While a teacher run school might seem like pie-in-the-sky they exist already (interested? Click here and here for the websites of two teacher run schools and here for an article on another). I have the personal goal of teaching at such a school before the end of the decade but until that time here are my tips for making it work with your awesome or not-so-amazing principal:

  • Walk a mile in her shoes: Principals deal with the worst, most thankless tasks schools offer like irate parents, surly children, and contrary teachers. Regardless of how frustrated you might be with your principal ultimately they deserve your pity not your anger.
  • Always assume your principal is in it for the kids: It is so damaging to make judgements about your principal’s motivation and, unless you can read minds, you actually don’t know why they do the thankless job they do. Assume the best. Give your principal the benefit of the doubt. No one gets into education to get rich or go on a power trip. Seriously.
  • Ask not what your principal can do for you but ask what you can do for your principal: Keep a mental record of how many requests you make of your principal and provide at least two solutions for every one favor asked. In other words, when you refer a child to the office for further discipline you now owe your principal one after school duty supervision and one mini-presentation during a staff meeting. Always be thinking of ways in which you could help your principal out by providing a solution to a problem. Think of what she needs and try to be the one who provides an answer or support.
  • Be positive, be positive, be positive: As tempting as it may be not to, try to speak positively about your principal at all times. And, as our mothers always said, if you can’t say anything nice, don’t say anything at all. If others are trash talking the boss, walk away.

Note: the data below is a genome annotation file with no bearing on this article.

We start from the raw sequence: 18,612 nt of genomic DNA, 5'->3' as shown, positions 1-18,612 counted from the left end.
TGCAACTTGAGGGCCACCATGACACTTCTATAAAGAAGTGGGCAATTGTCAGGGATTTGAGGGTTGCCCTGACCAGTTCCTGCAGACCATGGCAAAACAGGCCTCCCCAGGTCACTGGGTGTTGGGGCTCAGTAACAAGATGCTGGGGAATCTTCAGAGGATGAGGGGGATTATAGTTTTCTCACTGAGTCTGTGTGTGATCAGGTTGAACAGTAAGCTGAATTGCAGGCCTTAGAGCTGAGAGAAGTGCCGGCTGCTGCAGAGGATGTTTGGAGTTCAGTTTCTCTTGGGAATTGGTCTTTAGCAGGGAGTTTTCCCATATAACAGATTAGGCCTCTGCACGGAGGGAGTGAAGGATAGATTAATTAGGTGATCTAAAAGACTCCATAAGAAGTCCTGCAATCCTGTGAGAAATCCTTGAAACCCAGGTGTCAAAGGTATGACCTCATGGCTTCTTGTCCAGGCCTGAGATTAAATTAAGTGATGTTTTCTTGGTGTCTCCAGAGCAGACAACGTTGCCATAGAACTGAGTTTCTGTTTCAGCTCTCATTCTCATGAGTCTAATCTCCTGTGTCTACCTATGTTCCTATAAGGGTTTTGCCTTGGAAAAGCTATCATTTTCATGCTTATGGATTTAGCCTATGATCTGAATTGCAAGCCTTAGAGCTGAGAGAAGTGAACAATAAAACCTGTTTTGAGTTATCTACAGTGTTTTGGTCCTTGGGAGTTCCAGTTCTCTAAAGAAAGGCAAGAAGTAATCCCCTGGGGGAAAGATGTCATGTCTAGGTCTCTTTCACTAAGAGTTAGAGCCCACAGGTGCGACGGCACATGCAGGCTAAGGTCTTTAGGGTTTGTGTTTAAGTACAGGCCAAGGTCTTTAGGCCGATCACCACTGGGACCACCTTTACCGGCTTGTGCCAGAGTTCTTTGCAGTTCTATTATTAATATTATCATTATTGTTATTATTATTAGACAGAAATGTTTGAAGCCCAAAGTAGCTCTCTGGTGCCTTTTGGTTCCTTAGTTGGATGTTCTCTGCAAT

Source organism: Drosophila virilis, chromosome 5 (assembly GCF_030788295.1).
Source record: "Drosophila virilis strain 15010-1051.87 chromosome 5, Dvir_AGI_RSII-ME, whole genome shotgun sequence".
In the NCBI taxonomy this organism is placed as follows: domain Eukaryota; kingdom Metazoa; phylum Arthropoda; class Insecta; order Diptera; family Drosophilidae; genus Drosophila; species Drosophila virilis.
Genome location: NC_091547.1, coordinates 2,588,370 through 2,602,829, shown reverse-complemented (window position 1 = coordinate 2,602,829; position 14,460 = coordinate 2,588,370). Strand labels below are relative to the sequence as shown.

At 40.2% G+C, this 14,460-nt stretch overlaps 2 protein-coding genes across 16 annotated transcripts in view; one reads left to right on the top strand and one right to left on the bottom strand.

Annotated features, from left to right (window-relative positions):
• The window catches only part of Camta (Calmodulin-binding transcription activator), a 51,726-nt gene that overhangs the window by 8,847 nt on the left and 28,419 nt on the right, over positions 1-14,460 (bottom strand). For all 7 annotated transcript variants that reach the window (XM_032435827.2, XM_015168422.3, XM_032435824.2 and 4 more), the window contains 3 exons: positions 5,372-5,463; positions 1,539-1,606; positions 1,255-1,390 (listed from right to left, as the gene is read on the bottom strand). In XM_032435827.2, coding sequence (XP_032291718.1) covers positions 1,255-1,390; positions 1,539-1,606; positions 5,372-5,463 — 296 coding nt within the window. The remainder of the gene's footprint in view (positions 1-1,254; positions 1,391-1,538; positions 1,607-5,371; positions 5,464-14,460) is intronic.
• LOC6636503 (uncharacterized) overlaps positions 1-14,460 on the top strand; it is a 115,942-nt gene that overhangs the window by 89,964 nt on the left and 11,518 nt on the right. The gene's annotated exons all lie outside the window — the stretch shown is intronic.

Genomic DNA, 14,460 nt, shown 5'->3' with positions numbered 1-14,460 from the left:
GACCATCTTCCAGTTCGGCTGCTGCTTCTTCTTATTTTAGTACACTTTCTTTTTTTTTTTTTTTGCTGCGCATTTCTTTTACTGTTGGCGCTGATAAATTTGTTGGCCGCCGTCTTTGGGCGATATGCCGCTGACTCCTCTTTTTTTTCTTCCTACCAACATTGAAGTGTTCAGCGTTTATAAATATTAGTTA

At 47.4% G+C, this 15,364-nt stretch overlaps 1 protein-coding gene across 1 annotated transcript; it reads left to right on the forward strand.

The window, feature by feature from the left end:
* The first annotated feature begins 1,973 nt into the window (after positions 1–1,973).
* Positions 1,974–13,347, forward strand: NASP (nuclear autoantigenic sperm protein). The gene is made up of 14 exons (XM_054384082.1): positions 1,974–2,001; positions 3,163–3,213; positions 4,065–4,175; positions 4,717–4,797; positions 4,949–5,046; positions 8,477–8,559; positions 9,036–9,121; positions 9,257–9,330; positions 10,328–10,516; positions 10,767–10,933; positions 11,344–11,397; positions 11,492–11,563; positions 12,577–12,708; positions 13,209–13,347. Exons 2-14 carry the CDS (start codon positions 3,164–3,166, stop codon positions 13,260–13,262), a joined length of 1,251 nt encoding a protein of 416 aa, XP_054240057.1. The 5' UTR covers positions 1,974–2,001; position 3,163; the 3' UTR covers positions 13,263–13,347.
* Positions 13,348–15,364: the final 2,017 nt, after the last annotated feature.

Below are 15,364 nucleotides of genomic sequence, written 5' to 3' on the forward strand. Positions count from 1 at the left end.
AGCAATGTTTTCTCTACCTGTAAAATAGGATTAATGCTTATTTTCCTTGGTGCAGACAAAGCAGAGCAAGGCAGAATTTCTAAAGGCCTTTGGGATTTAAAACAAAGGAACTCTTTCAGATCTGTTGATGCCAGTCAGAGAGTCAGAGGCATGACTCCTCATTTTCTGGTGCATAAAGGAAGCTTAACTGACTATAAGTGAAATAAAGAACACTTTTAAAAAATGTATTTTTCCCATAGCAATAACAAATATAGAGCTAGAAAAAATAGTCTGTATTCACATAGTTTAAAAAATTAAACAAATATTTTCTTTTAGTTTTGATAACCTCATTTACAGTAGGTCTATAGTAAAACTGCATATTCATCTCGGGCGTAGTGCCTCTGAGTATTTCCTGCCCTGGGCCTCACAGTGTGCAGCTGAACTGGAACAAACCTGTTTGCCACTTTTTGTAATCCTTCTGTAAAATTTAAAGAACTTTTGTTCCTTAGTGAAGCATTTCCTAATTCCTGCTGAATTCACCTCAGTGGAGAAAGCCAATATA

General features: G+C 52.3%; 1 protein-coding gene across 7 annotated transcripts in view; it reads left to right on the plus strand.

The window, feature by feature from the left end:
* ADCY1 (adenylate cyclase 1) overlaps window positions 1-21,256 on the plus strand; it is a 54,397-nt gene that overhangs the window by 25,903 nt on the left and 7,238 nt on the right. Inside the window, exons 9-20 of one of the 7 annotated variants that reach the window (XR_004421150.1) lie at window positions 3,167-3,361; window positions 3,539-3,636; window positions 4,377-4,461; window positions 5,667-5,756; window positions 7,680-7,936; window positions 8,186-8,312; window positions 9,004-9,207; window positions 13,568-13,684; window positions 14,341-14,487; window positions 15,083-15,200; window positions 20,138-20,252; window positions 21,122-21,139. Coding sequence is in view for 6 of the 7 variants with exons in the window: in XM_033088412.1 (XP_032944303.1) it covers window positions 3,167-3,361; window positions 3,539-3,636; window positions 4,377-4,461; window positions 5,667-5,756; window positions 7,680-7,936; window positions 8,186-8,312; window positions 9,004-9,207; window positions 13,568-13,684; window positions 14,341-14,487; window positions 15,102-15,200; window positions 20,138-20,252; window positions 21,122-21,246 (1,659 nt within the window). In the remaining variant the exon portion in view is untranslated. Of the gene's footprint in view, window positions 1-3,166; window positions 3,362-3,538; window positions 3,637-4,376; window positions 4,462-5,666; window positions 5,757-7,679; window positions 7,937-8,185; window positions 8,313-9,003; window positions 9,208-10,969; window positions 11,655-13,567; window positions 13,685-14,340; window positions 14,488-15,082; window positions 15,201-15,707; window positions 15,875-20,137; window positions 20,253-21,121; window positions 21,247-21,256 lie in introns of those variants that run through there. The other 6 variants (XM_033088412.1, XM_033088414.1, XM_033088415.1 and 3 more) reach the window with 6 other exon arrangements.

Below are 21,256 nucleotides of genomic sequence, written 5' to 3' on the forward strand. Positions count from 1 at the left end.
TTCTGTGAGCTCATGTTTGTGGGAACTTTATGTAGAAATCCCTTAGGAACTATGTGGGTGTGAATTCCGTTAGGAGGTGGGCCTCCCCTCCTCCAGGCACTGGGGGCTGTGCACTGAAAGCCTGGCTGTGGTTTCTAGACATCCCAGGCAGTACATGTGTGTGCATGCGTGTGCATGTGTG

What tips do you have for working with principals?

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3 thoughts on “Quitting On Principal

  1. […] More of us need to be campus leaders yet remain classroom teachers: We talk about how great it would be if teachers had career ladders that kept us in the classroom but how many of us are putting ourselves out there? Lead that after school professional development, volunteer to run that committee on turning around school culture, or meet with your principal about the proposal you have put together. The key to making this work is to have a great relationship with your principal. See this post for my tips on working with principals. […]

  2. D.M. Kloker says:

    Good Principals are so very important. I actually spent a day observing at one of the teacher-run schools you cited, Avalon, where teachers take turns being the principal. Teachers need someone who is dealing with many things that inevitably come up so they can continue to focus on instruction. Further, I also agree that principals ought to earn their full title: principal teacher. Every principal needs to be an instructional leader in their school. In order for that to be true we as a profession must discourage organizations like the Broad Foundation from recruiting those without any teaching experience to be principals. I am also very suspect when organizations like TFA, New Leaders for New Schools, and Building Excellent Schools recruit teachers with less than 5 years of teaching experience to be principals. Most, not all, effective principals I have worked with had a moral authority that can only come from year of struggle with all of the challenges of being a teacher. Teachers need to support their principals, but they must also demand that they have the experience and talent necessary to do the job well. Policy makers who really care about effective schools should require the same.

    Thank you for all of your passion and writing Abby. You are, as always, an inspiration.